Buying your first car can be so exciting. It’s a once-in-a-lifetime experience and a memory that will stay with you forever.
This post was published on 26 Dec, 2018

However, are you sure that you have ticked all the boxes? Are you aware that affordability goes beyond just the monthly insurance premium? Can you actually afford the car that you want? Be careful, you must make sure that you’ve considered all the factors and did a complete affordability analysis before committing to a purchase. To help you avoid buying a car you cannot afford, we’ve put together the ultimate checklist for first-time buyers.

Affordable vehicle finance

Research how much vehicle finance you qualify for and shop around for the best interest rates before committing to a particular finance provider. After doing your vehicle finance application, you will have an idea of the type of cars you can afford to purchase and the monthly installment you will pay. Take the monthly payback installment into account and subtract this from your monthly disposable income.

Comprehensive insurance

Car insurance is not optional – it’s an absolute necessity and must be taken into consideration when buying a car. It’s always best to take out comprehensive car insurance that includes third party cover. Shop around with a few insurers and roughly assess the types of insurance premiums you will be charged to cover the vehicle you would like to buy. Get to a reasonable average insurance premium and subtract it from your monthly disposable income.

Petrol expenditure

Petrol expenditure is a factor that many first-time car buyers forget about. Ask any driver (and yes, listen to your parents’ advice) and they will tell you just how costly petrol is, and how big of a role it plays in your affordability analysis. Remember, the bigger the tank and the more turbo the engine, the more petrol the car will consume. Also take into account how much you will travel with the car (especially to work and the traffic on the way). Take into consideration how much it costs to fill the tank of the vehicle you want to buy and how many kilometers a full tank can cover on average. Use this information to determine how many times a month you will presumably fill up your tank and how much it will cost you. Subtract this cost from your monthly disposable income.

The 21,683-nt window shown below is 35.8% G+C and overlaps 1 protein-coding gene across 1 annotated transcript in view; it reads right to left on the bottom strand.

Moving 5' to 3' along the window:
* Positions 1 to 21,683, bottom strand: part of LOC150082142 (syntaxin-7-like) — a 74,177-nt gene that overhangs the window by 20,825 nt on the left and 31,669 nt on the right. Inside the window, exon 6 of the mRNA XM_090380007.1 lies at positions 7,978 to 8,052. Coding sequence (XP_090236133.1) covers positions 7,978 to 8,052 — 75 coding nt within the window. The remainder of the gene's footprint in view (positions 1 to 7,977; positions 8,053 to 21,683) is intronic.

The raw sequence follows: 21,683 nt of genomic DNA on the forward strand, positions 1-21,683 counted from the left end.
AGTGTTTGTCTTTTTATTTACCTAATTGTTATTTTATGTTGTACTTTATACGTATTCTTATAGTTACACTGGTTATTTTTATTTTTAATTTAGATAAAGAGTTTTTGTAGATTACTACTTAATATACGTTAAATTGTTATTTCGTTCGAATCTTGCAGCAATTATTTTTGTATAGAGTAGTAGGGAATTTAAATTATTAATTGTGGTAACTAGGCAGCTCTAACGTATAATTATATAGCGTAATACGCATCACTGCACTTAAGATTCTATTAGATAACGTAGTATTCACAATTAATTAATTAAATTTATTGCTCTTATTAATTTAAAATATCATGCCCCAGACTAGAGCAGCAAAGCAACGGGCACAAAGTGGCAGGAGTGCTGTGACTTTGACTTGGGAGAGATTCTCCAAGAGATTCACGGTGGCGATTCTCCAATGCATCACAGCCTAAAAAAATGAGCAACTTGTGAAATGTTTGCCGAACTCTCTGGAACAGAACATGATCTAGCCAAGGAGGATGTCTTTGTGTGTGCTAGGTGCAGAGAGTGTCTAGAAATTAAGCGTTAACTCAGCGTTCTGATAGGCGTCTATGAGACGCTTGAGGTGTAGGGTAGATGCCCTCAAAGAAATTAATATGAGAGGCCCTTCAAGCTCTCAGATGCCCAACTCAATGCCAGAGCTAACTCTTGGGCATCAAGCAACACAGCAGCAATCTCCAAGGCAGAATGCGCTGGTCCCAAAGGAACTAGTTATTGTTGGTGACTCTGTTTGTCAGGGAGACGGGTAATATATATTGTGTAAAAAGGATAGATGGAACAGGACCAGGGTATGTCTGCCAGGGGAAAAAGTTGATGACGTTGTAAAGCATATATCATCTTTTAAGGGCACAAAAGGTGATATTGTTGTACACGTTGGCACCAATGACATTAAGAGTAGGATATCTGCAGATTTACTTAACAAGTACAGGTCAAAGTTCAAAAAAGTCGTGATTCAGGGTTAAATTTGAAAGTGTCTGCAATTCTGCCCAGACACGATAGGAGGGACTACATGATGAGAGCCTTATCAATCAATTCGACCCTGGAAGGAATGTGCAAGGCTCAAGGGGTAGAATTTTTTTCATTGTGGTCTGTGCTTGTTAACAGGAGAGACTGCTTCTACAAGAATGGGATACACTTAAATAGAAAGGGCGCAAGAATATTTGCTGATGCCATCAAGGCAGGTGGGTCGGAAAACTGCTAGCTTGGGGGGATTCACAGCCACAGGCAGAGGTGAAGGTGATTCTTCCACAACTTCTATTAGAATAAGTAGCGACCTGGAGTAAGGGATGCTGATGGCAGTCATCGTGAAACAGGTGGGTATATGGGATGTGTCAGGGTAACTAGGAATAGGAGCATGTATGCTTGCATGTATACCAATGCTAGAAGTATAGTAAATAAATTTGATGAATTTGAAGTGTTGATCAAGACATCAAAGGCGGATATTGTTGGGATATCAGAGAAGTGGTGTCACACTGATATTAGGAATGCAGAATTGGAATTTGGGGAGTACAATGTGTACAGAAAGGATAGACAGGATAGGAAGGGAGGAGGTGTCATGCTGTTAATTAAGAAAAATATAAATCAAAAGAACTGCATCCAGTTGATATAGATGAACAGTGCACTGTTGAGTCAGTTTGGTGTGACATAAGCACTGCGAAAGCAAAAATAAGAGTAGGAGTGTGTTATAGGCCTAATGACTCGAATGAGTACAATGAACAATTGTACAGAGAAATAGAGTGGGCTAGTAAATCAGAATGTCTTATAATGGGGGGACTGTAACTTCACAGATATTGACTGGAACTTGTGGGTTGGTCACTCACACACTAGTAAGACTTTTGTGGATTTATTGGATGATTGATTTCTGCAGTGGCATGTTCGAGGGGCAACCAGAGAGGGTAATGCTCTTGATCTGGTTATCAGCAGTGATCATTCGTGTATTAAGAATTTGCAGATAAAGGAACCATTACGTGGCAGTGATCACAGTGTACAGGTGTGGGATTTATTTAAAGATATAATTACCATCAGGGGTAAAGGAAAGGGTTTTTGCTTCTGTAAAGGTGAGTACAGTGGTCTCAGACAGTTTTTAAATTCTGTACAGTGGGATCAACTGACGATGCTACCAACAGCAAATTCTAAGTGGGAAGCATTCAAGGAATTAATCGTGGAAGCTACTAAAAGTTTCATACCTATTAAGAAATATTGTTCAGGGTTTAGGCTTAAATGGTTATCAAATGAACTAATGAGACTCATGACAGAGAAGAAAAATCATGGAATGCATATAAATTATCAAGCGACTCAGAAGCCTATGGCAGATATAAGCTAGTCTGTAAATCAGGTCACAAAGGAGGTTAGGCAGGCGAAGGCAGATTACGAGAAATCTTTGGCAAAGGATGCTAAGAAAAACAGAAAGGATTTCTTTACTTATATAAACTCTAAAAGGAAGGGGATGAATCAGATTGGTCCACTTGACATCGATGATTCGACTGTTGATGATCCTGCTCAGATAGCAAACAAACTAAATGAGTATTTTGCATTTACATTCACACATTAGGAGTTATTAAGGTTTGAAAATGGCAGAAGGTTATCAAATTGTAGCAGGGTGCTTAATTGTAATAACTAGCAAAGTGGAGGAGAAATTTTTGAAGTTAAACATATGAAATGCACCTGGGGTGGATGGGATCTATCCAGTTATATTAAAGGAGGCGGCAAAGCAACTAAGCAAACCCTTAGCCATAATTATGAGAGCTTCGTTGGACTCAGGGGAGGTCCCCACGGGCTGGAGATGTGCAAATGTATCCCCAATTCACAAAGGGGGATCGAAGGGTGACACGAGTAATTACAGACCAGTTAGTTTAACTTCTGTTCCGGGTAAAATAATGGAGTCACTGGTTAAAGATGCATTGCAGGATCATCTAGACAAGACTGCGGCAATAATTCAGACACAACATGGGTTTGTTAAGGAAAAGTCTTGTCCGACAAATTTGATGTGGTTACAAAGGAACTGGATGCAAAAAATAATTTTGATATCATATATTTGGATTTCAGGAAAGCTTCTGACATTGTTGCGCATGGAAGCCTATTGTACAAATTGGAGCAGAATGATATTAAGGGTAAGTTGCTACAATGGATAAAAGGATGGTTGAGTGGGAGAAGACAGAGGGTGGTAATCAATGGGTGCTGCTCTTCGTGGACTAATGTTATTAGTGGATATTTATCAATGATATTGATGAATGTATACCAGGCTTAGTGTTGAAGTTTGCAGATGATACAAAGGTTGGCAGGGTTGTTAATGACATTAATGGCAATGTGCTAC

Service and maintenance plans

Service and maintenance plans are another two important factors involved when buying a car. Generally, new cars come with service and warranty plans, which are commonly valid for one year or 45 000km and the warranty covers mechanical and electrical failures. For second-hand cars, you will generally have to take out your own service and maintenance plans. Do your research, understand which plans are provided, which plans you need and how much it will cost you. Add these costs up and subtract the total from your monthly disposable income.

Credit shortfall

If you apply for vehicle finance and your application is approved, it means that you will have to pay the finance provider the amount for the car plus the additional interest. This can be quite a lot of money, which is why you need credit shortfall cover. This is additional cover, along with your car insurance cover, which covers the difference between what you owe your financial service provider and what your insurer pays out if your car is written off or stolen. Normally, your insurer will pay you out according to the market-related value of your car at the time of loss – this could be substantially less than the actual payback amount you owe your financial service provider. Shop around for the best credit shortfall cover and get an idea of how much extra you need to put aside for this cover. Subtract this cost from your monthly disposable income.

At the end, add up all these expenditures to evaluate whether you actually can afford to buy your dream car. If not, nothing is stopping you from working towards it one day. However for now, you have to be realistic and economical. As a first-time car buyer, you will have your work cut out for you. There are a lot of questions to ask and information to research. It can be stressful, but you will learn from the experience and ensure that you make the best decision for your lifestyle.

Good luck!

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